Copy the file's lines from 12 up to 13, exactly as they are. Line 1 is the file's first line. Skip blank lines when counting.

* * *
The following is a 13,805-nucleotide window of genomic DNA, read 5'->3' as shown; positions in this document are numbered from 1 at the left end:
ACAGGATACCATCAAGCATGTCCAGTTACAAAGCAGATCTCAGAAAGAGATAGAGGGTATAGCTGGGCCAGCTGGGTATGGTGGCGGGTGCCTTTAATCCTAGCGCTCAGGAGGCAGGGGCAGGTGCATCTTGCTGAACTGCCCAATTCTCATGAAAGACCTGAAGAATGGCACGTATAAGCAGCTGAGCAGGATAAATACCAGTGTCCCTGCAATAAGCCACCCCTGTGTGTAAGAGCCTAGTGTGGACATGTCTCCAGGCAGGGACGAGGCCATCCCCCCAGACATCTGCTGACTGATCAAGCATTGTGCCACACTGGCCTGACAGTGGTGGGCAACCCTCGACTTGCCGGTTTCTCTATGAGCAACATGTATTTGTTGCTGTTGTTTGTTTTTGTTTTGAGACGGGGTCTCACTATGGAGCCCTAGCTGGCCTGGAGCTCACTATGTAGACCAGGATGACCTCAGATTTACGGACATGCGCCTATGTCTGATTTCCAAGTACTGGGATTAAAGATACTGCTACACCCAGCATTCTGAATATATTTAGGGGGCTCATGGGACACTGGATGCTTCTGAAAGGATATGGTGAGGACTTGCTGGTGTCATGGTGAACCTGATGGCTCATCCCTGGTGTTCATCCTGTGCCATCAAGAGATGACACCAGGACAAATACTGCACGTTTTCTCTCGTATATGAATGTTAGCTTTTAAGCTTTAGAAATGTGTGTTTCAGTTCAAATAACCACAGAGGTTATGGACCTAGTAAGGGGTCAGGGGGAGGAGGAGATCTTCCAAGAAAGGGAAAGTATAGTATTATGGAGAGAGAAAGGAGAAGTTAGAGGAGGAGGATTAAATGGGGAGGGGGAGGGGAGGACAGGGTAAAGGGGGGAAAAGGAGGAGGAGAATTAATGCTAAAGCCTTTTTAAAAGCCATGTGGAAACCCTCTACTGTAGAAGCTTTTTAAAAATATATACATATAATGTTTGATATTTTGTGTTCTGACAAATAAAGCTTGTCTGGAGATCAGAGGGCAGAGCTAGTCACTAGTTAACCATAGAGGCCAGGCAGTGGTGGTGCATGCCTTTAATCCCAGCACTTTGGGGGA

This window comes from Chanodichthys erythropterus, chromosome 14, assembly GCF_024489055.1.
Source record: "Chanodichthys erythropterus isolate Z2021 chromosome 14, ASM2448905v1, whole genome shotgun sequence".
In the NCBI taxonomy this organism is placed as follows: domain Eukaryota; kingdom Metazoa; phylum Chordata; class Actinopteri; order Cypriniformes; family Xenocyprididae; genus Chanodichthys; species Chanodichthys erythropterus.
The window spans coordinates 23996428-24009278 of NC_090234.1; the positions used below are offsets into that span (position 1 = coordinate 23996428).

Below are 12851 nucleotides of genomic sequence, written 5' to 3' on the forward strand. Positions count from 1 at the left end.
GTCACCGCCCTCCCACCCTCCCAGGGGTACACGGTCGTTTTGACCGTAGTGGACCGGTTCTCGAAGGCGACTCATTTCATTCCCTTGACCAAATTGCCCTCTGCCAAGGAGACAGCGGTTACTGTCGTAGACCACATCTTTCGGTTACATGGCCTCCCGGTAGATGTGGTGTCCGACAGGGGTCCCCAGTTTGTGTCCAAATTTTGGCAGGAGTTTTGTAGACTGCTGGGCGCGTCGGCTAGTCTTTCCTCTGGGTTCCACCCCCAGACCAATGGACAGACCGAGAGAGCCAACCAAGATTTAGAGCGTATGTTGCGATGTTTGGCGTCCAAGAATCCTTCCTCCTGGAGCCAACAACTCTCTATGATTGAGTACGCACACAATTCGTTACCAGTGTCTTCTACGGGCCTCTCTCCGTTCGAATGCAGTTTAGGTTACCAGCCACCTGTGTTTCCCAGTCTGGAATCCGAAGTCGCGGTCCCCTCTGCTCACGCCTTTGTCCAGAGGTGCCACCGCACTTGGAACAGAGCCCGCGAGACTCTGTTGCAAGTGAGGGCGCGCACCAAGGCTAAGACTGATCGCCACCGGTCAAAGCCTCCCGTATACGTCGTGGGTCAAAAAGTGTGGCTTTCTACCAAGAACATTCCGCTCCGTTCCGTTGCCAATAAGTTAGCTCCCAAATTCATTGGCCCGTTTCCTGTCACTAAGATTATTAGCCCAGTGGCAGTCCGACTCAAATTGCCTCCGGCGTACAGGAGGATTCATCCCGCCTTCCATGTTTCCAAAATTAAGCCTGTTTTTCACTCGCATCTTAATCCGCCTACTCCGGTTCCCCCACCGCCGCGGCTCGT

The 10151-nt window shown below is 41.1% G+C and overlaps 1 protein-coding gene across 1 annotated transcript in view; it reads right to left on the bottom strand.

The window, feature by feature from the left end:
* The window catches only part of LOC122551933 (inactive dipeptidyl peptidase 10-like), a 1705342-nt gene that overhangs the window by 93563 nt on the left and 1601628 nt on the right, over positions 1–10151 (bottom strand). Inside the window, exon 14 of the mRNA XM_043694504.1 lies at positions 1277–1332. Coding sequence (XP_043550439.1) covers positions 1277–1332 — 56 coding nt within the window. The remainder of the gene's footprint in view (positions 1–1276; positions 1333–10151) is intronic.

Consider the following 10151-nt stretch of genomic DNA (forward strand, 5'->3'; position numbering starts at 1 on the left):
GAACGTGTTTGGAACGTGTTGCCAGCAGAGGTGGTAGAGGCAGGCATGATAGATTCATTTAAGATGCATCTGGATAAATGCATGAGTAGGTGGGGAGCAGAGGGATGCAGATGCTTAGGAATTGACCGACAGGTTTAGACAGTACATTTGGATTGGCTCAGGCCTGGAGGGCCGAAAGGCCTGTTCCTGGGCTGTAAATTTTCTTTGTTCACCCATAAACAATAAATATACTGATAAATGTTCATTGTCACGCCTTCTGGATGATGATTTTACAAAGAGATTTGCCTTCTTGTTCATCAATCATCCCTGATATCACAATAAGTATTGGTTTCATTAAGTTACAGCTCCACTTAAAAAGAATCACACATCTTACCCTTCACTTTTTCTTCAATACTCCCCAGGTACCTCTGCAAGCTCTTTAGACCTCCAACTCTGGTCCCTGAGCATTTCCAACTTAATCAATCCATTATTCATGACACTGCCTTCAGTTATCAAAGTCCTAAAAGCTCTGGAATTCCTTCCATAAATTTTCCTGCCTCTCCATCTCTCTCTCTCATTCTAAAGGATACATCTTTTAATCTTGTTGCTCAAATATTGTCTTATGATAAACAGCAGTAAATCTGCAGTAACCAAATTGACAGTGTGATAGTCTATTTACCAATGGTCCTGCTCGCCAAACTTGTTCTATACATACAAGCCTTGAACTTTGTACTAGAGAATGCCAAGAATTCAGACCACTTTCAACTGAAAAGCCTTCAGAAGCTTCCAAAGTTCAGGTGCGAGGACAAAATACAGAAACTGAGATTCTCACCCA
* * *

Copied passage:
Consider the following 10151-nt stretch of genomic DNA (forward strand, 5'->3'; position numbering starts at 1 on the left):
GAACGTGTTTGGAACGTGTTGCCAGCAGAGGTGGTAGAGGCAGGCATGATAGATTCATTTAAGATGCATCTGGATAAATGCATGAGTAGGTGGGGAGCAGAGGGATGCAGATGCTTAGGAATTGACCGACAGGTTTAGACAGTACATTTGGATTGGCTCAGGCCTGGAGGGCCGAAAGGCCTGTTCCTGGGCTGTAAATTTTCTTTGTTCACCCATAAACAATAAATATACTGATAAATGTTCATTGTCACGCCTTCTGGATGATGATTTTACAAAGAGATTTGCCTTCTTGTTCATCAATCATCCCTGATATCACAATAAGTATTGGTTTCATTAAGTTACAGCTCCACTTAAAAAGAATCACACATCTTACCCTTCACTTTTTCTTCAATACTCCCCAGGTACCTCTGCAAGCTCTTTAGACCTCCAACTCTGGTCCCTGAGCATTTCCAACTTAATCAATCCATTATTCATGACACTGCCTTCAGTTATCAAAGTCCTAAAAGCTCTGGAATTCCTTCCATAAATTTTCCTGCCTCTCCATCTCTCTCTCTCATTCTAAAGGATACATCTTTTAATCTTGTTGCTCAAATATTGTCTTATGATAAACAGCAGTAAATCTGCAGTAACCAAATTGACAGTGTGATAGTCTATTTACCAATGGTCCTGCTCGCCAAACTTGTTCTATACATACAAGCCTTGAACTTTGTACTAGAGAATGCCAAGAATTCAGACCACTTTCAACTGAAAAGCCTTCAGAAGCTTCCAAAGTTCAGGTGCGAGGACAAAATACAGAAACTGAGATTCTCACCCA